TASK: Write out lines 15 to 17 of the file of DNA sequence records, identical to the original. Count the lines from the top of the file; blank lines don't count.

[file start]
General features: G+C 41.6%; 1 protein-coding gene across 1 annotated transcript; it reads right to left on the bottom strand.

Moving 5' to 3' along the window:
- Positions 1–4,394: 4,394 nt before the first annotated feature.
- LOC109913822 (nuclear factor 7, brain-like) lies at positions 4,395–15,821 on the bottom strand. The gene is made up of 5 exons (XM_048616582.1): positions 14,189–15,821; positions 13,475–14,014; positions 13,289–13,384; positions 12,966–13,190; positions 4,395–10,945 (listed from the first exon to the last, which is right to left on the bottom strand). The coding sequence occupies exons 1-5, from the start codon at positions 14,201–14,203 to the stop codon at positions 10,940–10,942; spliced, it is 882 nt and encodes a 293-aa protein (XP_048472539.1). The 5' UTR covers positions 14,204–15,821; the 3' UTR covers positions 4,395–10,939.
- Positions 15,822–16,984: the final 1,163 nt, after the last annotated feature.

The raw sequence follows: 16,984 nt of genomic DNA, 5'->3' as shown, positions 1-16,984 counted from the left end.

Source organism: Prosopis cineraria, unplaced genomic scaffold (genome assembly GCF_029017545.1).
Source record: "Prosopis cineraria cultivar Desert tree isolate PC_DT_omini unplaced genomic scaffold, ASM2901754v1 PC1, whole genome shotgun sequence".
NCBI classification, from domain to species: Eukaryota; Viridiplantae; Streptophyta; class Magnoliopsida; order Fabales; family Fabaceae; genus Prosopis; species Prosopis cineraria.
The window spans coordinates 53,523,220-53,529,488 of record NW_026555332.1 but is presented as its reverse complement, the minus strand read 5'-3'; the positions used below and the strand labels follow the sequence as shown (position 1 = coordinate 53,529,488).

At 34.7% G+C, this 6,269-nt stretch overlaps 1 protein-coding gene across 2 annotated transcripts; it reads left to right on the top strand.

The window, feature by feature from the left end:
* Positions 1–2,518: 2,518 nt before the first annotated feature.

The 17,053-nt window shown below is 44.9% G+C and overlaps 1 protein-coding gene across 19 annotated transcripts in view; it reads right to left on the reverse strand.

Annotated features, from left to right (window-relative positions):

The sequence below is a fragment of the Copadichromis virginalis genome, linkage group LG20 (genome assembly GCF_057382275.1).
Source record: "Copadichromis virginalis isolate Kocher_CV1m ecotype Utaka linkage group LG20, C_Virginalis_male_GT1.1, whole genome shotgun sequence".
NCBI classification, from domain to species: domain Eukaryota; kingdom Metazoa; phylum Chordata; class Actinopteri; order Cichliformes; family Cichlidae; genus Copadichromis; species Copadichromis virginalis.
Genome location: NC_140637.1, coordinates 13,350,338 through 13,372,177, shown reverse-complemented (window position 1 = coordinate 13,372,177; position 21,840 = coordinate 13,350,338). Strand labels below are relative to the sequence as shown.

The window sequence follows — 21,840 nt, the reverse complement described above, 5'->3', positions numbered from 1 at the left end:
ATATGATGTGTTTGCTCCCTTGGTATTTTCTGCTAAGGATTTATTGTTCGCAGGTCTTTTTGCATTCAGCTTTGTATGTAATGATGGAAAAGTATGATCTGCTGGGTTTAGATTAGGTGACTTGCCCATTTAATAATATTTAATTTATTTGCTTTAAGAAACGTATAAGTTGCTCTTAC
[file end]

Annotated features, from left to right (window-relative positions):

The sequence below is a fragment of the Copadichromis virginalis genome, linkage group LG20 (genome assembly GCF_057382275.1).
Source record: "Copadichromis virginalis isolate Kocher_CV1m ecotype Utaka linkage group LG20, C_Virginalis_male_GT1.1, whole genome shotgun sequence".